SPRING HILL — A white pickup lurched down the muddy driveway Monday afternoon on its way out of Survival Outreach Sanctuary with the culprit in tow. When the truck stopped, news cameras swarmed the truck bed for a glimpse of Vinny, who was sprawled in his cage, a tangle of elbows and hooves with his snout pointed skyward, under heavy sedation.
The Florida Fish and Wildlife Conservation Commission hired a trapper to remove Vinny from the sanctuary. Three days earlier, the deer severely maimed 75-year-old Sylvia Fernandez, who remains in a hospital. Her sister, Judy Watson, the sanctuary's director, says she is doing fine.
Fernandez lost her right eye, but Watson said her sister has been in high spirits, even making jokes from her bed in the intensive care unit at Regional Medical Center Bayonet Point.
But the severity of the situation isn't lost on Watson.
"I have never been so devastated in my life," she told the Tampa Bay Times. "My sister is my biggest supporter. She's always had my back. She protects me.
"I wish we could rewind life."
Just after 8 a.m. Friday, Fernandez stepped out of her RV while Vinny, who is usually kept in a cage, was roaming the property. Watson didn't see what happened, but a friend came running to alert her.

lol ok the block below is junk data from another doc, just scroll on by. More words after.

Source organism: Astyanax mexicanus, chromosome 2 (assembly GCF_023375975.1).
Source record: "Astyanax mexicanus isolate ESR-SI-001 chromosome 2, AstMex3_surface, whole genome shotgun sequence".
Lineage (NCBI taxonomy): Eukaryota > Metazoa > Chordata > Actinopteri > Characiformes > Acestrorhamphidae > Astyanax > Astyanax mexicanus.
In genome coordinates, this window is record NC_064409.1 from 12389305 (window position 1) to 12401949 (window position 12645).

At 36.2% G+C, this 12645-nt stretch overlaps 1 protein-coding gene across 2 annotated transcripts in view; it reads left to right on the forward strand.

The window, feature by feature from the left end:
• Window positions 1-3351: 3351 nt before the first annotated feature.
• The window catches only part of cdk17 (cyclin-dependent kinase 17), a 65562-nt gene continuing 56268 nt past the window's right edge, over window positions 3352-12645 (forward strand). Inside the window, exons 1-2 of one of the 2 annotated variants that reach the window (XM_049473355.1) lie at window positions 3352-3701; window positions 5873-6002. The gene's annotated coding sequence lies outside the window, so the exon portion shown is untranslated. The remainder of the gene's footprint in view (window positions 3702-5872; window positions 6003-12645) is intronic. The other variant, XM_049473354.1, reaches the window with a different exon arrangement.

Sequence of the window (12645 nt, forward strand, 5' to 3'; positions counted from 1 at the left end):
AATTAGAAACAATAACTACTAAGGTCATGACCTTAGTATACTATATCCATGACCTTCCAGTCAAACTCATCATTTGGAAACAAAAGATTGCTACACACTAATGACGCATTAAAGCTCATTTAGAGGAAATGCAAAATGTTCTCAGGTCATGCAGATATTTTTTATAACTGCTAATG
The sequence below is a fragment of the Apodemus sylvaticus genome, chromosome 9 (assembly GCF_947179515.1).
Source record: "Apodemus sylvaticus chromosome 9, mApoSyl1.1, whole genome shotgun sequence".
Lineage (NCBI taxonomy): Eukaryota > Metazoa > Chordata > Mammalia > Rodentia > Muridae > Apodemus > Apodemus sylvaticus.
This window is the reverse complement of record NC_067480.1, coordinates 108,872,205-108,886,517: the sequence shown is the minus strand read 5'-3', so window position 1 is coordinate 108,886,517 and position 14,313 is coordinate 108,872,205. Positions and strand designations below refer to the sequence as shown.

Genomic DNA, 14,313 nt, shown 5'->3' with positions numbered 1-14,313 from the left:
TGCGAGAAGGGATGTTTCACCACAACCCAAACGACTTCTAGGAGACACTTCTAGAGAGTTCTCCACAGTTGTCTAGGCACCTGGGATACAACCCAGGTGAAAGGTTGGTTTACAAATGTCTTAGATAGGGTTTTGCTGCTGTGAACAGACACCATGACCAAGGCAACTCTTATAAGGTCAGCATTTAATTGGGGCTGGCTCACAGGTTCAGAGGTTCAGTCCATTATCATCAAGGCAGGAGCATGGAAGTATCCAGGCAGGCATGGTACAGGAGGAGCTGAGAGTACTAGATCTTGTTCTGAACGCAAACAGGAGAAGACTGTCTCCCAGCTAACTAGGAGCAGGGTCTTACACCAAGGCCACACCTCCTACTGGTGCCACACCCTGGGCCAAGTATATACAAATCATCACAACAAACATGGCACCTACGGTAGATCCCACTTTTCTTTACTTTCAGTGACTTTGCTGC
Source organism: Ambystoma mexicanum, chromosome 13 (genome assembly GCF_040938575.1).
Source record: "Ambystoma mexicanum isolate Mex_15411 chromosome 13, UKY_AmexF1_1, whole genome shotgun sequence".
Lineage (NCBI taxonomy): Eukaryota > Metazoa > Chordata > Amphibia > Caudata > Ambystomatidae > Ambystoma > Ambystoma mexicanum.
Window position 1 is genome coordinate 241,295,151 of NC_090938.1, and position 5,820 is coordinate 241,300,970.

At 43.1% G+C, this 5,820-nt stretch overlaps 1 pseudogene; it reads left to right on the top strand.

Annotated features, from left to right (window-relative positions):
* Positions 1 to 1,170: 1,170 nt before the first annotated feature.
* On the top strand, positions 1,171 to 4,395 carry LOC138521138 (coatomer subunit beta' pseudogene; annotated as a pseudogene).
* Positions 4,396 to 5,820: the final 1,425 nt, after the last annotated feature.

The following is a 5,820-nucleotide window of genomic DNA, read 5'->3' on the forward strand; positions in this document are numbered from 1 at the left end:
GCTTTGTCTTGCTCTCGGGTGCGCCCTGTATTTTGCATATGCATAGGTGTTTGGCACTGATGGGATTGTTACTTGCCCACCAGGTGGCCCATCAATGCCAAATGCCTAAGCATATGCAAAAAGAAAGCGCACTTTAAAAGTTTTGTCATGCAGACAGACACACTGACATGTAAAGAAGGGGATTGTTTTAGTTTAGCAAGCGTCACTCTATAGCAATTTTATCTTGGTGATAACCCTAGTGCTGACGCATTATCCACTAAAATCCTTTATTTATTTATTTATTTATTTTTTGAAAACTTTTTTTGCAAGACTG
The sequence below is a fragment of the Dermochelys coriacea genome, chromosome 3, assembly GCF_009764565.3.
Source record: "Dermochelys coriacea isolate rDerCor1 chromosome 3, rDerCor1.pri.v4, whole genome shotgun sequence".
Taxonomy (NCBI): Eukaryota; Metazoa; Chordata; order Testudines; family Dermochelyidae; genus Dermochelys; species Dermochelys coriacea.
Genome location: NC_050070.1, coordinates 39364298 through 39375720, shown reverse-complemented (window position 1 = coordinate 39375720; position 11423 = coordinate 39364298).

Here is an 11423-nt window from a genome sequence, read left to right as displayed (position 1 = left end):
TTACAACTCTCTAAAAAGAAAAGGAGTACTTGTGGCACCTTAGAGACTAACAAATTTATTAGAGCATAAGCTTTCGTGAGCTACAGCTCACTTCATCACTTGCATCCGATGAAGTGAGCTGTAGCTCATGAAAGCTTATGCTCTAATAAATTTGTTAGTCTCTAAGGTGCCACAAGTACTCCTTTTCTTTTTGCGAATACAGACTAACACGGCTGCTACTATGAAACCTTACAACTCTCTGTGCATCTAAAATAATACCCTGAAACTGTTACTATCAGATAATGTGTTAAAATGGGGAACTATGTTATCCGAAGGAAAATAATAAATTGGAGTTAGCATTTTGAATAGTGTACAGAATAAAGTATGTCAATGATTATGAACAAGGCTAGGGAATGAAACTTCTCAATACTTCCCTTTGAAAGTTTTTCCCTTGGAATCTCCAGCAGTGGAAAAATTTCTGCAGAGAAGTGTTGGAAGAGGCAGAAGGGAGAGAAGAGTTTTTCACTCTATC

Watson found her sister in the RV covered with blood and called 911.
Watson kept Vinny in his cage after he gored her sister. On Monday, trapper Vernon Yates, 61, came to the sanctuary with FWC officers who injected the deer with sedatives and loaded him into the cage.
Outside the sanctuary's gates, Yates talked of the reality of dealing with deer. "People have a real bad misconception about deers," he said. "They think they're just these lovable creatures."
He explained that deer are rough and volatile, especially during mating season. "He's playing," Yates said. "You're bleeding."
Vinny will be taken to an enclosure in Pinellas Park to be neutered, then to a government facility to be studied, said FWC spokesman Baryl Martin. Watson said she tried to release the deer three times to a commission-approved farm 7 miles from the sanctuary, but he came back every time.
A week before the attack, one of the sanctuary's lions, Savannah, dug out of her cage, making national news, though she never left her 10-foot-high fenced area.
Officers tranquilized the lion with a dart gun and put her in another cage. Watson received a misdemeanor citation for improper caging that allowed an animal to escape, said Gary Morse, FWC spokesman.
Before the lion incident, Watson had not been cited for safety violations in her 30 prior years of handling wild animals.
Watson said she has been overseeing reinforcement of the lion's cage and has received public disapproval for both incidents.
"I have to take responsibility for this," she said. "Whatever is thrown at me."